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Annales Geophysicae An interactive open-access journal of the European Geosciences Union
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Volume 18, issue 9
Ann. Geophys., 18, 1248-1255, 2000
https://doi.org/10.1007/s00585-000-1248-7
© European Geosciences Union 2000

Special issue: IXe EISCAT

Ann. Geophys., 18, 1248-1255, 2000
https://doi.org/10.1007/s00585-000-1248-7
© European Geosciences Union 2000

  30 Sep 2000

30 Sep 2000

Space Plasma Exploration by Active Radar (SPEAR): an overview of a future radar facility

D. M. Wright1, J. A. Davies1, T. R. Robinson1, P. J. Chapman1, T. K. Yeoman1, E. C. Thomas1, M. Lester1, S. W. H. Cowley1, A. J. Stocker2, R. B. Horne3, and F. Honary4 D. M. Wright et al.
  • 1Department of Physics & Astronomy, University of Leicester, University Road, Leicester, LE1 7RH, UK
  • 2Department of Engineering, University of Leicester, University Road, Leicester, LE1 7RH, UK
  • 3British Antarctic Survey, Madingley Road, Cambridge, CB3 0ET, UK
  • 4Department of Communication Systems, University of Lancaster, Bailrigg, Lancaster, LA1 4YR, UK

Abstract. SPEAR is a new polar cap HF radar facility which is to be deployed on Svalbard. The principal capabilities of SPEAR will include the generation of artificial plasma irregularities, operation as an 'all-sky' HF radar, the excitation of ULF waves, and remote sounding of the magnetosphere. Operation of SPEAR in conjunction with the multitude of other instruments on Svalbard, including the EISCAT Svalbard radar, and the overlap of its extensive field-of-view with that of several of the HF radars in the SuperDARN network, will enable in-depth diagnosis of many geophysical and plasma phenomena associated with the cusp region and the substorm expansion phase. Moreover, its ability to produce artificial radar aurora will provide a means for the other instruments to undertake polar cap plasma physics experiments in a controlled manner. Another potential use of the facility is in 'field-line tagging' experiments, for coordinated ground-satellite experiments. Here the scientific objectives of SPEAR are detailed, along with the proposed technical specifications of the system.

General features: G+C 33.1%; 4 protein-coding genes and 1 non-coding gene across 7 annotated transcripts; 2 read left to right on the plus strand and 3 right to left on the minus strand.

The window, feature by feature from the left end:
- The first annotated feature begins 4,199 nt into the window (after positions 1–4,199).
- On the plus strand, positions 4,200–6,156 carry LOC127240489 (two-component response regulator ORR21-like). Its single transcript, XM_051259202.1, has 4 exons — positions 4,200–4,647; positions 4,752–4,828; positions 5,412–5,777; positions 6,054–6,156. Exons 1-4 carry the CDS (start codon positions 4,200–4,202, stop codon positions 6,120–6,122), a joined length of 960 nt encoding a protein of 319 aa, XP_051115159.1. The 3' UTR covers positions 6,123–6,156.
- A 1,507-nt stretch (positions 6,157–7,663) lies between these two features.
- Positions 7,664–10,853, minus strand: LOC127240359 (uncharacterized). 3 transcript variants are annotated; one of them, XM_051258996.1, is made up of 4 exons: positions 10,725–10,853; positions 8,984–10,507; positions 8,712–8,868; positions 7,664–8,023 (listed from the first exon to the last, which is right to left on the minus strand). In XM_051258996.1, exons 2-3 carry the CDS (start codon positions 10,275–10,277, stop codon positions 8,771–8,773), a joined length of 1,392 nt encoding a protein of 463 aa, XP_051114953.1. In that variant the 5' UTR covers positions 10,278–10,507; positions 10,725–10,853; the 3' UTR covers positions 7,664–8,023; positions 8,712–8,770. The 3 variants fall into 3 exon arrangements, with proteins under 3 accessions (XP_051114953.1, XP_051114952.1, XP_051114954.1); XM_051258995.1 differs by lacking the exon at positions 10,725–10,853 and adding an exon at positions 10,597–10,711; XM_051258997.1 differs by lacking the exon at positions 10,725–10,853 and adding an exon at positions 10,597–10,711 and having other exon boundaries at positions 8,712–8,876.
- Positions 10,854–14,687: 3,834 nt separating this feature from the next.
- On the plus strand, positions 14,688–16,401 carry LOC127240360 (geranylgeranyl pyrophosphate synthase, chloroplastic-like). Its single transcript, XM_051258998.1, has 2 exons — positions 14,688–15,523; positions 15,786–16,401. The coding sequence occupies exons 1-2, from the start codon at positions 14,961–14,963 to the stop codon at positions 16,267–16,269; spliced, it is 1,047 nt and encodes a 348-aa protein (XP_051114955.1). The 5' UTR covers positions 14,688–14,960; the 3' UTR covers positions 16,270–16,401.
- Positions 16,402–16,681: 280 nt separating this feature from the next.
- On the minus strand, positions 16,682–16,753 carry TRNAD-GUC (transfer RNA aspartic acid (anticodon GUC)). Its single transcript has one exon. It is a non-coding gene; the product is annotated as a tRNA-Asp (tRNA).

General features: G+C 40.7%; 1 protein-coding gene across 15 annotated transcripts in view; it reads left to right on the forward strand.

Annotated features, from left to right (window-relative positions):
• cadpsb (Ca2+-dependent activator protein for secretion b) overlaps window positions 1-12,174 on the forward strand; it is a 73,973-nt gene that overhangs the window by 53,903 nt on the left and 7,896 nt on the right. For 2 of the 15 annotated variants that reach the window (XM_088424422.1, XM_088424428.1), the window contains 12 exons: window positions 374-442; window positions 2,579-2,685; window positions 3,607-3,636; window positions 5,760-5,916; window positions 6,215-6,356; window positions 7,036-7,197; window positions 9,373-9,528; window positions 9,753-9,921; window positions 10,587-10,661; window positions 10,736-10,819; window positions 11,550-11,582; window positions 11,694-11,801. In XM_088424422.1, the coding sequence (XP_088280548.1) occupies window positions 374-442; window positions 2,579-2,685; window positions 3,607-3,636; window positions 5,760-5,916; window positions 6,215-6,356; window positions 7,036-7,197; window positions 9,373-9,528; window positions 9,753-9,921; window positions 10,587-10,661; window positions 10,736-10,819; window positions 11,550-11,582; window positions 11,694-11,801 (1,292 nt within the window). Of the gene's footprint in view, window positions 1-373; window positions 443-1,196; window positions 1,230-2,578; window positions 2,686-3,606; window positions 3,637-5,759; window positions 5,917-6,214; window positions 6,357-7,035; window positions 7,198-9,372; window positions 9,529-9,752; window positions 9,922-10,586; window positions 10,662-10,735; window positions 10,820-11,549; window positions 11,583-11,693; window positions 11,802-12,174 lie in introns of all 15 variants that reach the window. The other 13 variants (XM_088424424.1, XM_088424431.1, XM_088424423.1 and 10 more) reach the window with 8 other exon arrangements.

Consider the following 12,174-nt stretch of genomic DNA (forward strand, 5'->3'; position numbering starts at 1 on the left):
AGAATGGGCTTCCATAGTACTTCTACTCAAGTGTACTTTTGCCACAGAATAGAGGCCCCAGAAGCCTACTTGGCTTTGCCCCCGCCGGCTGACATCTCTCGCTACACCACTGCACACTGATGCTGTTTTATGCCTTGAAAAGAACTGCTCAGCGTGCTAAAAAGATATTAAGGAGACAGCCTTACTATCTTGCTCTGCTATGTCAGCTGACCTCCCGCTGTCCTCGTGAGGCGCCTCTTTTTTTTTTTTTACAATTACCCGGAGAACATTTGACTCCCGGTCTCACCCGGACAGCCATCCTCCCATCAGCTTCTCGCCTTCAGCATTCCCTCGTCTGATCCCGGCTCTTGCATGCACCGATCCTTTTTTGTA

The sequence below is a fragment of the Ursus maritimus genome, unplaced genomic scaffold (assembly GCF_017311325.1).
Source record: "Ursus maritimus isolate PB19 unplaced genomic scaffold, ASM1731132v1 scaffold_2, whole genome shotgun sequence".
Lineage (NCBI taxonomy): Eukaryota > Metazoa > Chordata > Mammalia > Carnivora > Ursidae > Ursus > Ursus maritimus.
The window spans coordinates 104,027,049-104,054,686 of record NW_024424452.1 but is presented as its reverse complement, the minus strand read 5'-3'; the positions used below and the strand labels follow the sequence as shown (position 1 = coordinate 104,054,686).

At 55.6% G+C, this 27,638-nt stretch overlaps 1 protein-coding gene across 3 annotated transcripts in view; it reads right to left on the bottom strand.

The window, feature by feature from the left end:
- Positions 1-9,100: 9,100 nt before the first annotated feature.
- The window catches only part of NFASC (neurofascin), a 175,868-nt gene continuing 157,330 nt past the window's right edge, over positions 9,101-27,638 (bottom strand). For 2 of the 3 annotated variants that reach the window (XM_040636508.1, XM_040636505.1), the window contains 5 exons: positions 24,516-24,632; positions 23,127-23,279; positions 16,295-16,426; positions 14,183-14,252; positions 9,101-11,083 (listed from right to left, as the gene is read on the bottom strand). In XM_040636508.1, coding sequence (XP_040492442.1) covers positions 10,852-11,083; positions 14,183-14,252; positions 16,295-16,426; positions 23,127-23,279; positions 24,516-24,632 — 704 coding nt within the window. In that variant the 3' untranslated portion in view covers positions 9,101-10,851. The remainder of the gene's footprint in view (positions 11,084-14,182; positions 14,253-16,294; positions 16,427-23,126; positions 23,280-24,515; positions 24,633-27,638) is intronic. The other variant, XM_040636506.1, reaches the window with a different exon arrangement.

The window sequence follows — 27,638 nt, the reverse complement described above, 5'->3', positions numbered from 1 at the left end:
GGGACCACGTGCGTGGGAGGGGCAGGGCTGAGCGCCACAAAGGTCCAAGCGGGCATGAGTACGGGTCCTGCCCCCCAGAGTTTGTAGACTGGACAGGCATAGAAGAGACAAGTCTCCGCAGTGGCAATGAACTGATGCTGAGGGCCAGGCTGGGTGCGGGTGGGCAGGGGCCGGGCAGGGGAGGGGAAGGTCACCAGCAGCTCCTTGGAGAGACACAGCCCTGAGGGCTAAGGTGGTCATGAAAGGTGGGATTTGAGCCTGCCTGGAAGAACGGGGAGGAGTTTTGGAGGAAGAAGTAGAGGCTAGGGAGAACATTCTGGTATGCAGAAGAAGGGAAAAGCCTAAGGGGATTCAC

Key words: Ionosphere (active experiments) – Radio science (instruments and techniques) – Space plasma physics (instruments and techniques)

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